Before we dive into northern lights tours and accommodations at these destinations, let’s look at when you should go, and if you can predict the Aurora Borealis.
When Is the Best Time to See the Northern Lights in Norway
The season for Northern lights in Norway runs from late September to late March. This time of the year is when it’s dark from the afternoon until late morning in northern Norway, giving the best circumstances to view the lights.
Can You Predict the Northern Lights?
So we have the right time and the right place figured out, but can we narrow things down and predict within that period when it’s the best chance of success to see the lights? That is the million dollar question. The Northern Lights is always depending on the weather but there are indicators that can help us predict.
When looking at the Northern Lights forecast, there are three indicators to look at;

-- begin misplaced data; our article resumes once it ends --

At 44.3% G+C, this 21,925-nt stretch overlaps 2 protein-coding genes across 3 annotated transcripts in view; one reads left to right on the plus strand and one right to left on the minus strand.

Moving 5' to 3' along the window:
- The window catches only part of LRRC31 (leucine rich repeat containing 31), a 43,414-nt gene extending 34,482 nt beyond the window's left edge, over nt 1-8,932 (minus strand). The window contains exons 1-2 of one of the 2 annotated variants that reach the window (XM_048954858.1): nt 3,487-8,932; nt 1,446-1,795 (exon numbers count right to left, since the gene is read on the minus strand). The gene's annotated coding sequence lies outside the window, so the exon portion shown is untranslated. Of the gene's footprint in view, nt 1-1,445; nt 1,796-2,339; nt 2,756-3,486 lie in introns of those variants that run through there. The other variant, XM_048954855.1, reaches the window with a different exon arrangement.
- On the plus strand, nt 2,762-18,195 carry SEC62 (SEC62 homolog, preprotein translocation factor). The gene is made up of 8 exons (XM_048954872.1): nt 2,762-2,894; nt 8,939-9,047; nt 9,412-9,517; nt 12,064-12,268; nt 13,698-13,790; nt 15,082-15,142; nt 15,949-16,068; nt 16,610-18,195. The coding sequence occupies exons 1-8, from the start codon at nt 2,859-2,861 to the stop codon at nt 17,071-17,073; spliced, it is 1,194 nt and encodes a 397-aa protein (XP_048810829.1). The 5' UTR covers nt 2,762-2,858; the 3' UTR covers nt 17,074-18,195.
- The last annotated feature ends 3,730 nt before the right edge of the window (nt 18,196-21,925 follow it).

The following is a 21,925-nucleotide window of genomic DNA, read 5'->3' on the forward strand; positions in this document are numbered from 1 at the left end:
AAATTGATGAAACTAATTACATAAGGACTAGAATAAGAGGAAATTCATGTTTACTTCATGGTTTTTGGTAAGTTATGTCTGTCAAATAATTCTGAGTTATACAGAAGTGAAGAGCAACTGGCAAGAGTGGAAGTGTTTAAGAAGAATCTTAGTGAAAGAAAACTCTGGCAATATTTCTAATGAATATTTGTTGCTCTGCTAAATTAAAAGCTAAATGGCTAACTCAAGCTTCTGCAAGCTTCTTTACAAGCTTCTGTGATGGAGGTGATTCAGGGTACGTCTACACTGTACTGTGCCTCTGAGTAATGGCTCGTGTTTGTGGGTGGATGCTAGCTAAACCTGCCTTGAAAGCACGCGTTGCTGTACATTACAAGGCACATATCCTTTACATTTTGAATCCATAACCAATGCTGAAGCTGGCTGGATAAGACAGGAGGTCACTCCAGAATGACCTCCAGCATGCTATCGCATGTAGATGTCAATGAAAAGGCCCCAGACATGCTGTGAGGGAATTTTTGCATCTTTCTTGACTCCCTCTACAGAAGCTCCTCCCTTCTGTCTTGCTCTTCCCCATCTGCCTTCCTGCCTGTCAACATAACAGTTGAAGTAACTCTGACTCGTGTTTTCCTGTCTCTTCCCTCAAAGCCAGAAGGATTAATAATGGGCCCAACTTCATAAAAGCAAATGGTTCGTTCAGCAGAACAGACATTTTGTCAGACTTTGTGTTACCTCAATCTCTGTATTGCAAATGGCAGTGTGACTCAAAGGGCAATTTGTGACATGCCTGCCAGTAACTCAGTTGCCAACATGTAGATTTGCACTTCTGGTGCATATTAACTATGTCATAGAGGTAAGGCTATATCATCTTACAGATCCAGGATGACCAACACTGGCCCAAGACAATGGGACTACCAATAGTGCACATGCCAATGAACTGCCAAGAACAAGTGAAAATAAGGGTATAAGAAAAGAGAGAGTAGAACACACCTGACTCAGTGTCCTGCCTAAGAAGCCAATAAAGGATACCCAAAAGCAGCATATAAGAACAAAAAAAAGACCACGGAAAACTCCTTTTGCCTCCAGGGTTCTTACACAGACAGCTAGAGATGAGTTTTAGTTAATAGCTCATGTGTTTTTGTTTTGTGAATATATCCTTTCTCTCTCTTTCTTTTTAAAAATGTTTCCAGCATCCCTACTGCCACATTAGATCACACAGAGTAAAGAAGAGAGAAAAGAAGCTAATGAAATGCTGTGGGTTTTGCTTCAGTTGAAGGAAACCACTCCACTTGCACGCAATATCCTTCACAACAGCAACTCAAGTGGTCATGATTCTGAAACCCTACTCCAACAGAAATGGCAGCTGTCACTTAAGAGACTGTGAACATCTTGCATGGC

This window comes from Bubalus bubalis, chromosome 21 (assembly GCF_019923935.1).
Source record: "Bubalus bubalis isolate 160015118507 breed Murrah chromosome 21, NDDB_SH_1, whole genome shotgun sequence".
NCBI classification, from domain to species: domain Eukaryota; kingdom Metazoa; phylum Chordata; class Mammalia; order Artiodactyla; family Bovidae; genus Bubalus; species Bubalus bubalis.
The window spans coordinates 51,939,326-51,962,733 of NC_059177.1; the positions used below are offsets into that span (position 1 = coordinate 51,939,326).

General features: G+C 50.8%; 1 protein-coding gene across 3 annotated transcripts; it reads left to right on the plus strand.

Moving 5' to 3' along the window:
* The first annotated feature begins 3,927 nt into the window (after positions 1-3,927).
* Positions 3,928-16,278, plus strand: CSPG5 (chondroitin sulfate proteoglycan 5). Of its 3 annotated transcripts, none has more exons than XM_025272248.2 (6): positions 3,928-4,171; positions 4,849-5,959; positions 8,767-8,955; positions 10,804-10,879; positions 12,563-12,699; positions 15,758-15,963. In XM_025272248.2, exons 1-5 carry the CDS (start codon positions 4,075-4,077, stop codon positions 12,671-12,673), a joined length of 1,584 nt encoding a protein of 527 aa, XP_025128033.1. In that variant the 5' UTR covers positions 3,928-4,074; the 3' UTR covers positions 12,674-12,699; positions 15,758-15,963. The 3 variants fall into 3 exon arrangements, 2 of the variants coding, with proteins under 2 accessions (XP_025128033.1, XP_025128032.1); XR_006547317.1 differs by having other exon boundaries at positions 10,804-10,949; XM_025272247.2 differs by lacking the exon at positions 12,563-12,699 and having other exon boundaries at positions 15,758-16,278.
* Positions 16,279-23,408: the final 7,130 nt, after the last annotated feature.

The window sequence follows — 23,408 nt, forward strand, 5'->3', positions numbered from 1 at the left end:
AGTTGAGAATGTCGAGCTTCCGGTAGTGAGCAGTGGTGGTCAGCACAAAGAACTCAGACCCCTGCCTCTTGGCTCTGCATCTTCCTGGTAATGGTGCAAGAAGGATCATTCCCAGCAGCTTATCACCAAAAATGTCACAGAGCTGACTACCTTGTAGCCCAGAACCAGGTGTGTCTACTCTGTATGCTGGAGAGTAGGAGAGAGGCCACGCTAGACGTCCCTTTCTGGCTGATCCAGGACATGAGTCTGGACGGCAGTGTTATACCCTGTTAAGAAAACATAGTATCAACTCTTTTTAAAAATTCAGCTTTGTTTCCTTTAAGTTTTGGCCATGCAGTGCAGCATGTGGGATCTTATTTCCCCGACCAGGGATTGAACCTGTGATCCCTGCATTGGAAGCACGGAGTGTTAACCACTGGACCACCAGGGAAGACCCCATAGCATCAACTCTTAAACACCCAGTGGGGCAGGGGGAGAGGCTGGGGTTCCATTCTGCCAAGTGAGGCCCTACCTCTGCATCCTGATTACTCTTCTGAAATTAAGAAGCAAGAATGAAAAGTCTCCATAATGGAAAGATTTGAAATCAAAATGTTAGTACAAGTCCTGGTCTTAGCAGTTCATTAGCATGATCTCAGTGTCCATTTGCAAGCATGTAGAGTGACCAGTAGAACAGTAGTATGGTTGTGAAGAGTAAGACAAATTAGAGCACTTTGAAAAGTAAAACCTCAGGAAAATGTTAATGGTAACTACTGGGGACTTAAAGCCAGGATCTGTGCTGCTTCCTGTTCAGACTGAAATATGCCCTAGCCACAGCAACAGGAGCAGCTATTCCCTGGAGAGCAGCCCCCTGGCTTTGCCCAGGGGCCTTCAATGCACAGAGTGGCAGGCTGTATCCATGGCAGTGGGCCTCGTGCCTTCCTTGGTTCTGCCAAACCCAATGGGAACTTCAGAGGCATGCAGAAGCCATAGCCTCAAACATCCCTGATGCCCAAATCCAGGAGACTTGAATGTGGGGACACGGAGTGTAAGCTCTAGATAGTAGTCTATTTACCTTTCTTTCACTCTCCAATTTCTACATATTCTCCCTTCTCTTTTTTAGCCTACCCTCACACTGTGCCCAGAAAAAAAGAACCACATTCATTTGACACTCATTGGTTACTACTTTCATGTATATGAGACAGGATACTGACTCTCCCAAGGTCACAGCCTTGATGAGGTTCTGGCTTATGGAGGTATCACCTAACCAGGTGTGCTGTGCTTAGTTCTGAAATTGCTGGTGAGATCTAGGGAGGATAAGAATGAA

- Kp index
- Solar rotation
- Ovation auroral
The Kp index is a scale from 0 to 9 to measure the geomagnetic activity that is directly related to the Aurora Borealis visibility. The higher the Kp index number, the further south you can view the lights. With a Kp = 2, you have chances of seeing the northern lights in the Tromso and Kirkenes area. With a Kp = 4, you might even have a chance of seeing the lights in the Trondheim and mid-Norway area.
The Kp index can also get an indication of how active the northern lights will be. A low Kp number, the lights are faint and quiet. High numbers often indicate an active Aurora Borealis.
If you look at the archive displaying the level of Kp, you can trackback and sometimes see a pattern.